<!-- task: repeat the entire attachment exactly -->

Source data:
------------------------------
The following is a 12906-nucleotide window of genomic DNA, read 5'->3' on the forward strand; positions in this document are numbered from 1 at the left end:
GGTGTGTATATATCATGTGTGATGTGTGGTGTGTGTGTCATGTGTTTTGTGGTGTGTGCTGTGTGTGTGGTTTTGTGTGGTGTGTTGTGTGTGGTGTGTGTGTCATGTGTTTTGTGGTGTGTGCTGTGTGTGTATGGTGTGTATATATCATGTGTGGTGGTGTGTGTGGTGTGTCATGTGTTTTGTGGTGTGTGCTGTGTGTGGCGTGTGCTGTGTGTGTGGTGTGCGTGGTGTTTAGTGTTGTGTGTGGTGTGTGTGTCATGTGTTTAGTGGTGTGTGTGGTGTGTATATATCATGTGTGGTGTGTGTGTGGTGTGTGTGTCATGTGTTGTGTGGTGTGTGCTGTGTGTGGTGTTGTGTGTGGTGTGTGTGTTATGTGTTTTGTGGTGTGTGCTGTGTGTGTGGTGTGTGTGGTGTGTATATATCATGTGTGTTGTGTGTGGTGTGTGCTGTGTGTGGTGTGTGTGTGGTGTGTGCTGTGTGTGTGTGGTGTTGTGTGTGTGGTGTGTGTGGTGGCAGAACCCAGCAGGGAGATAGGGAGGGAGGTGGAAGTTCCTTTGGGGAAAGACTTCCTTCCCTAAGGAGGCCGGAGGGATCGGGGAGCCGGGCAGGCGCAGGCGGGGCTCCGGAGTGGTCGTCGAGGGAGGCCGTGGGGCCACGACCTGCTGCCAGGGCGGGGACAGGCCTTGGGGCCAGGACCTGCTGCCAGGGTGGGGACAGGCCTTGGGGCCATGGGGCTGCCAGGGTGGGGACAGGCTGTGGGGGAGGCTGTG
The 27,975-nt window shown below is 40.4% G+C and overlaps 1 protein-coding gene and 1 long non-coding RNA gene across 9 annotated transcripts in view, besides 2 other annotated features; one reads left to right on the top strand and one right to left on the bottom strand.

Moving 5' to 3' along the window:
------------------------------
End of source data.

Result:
The following is a 12906-nucleotide window of genomic DNA, read 5'->3' on the forward strand; positions in this document are numbered from 1 at the left end:
GGTGTGTATATATCATGTGTGATGTGTGGTGTGTGTGTCATGTGTTTTGTGGTGTGTGCTGTGTGTGTGGTTTTGTGTGGTGTGTTGTGTGTGGTGTGTGTGTCATGTGTTTTGTGGTGTGTGCTGTGTGTGTATGGTGTGTATATATCATGTGTGGTGGTGTGTGTGGTGTGTCATGTGTTTTGTGGTGTGTGCTGTGTGTGGCGTGTGCTGTGTGTGTGGTGTGCGTGGTGTTTAGTGTTGTGTGTGGTGTGTGTGTCATGTGTTTAGTGGTGTGTGTGGTGTGTATATATCATGTGTGGTGTGTGTGTGGTGTGTGTGTCATGTGTTGTGTGGTGTGTGCTGTGTGTGGTGTTGTGTGTGGTGTGTGTGTTATGTGTTTTGTGGTGTGTGCTGTGTGTGTGGTGTGTGTGGTGTGTATATATCATGTGTGTTGTGTGTGGTGTGTGCTGTGTGTGGTGTGTGTGTGGTGTGTGCTGTGTGTGTGTGGTGTTGTGTGTGTGGTGTGTGTGGTGGCAGAACCCAGCAGGGAGATAGGGAGGGAGGTGGAAGTTCCTTTGGGGAAAGACTTCCTTCCCTAAGGAGGCCGGAGGGATCGGGGAGCCGGGCAGGCGCAGGCGGGGCTCCGGAGTGGTCGTCGAGGGAGGCCGTGGGGCCACGACCTGCTGCCAGGGCGGGGACAGGCCTTGGGGCCAGGACCTGCTGCCAGGGTGGGGACAGGCCTTGGGGCCATGGGGCTGCCAGGGTGGGGACAGGCTGTGGGGGAGGCTGTG
The 27,975-nt window shown below is 40.4% G+C and overlaps 1 protein-coding gene and 1 long non-coding RNA gene across 9 annotated transcripts in view, besides 2 other annotated features; one reads left to right on the top strand and one right to left on the bottom strand.

Moving 5' to 3' along the window: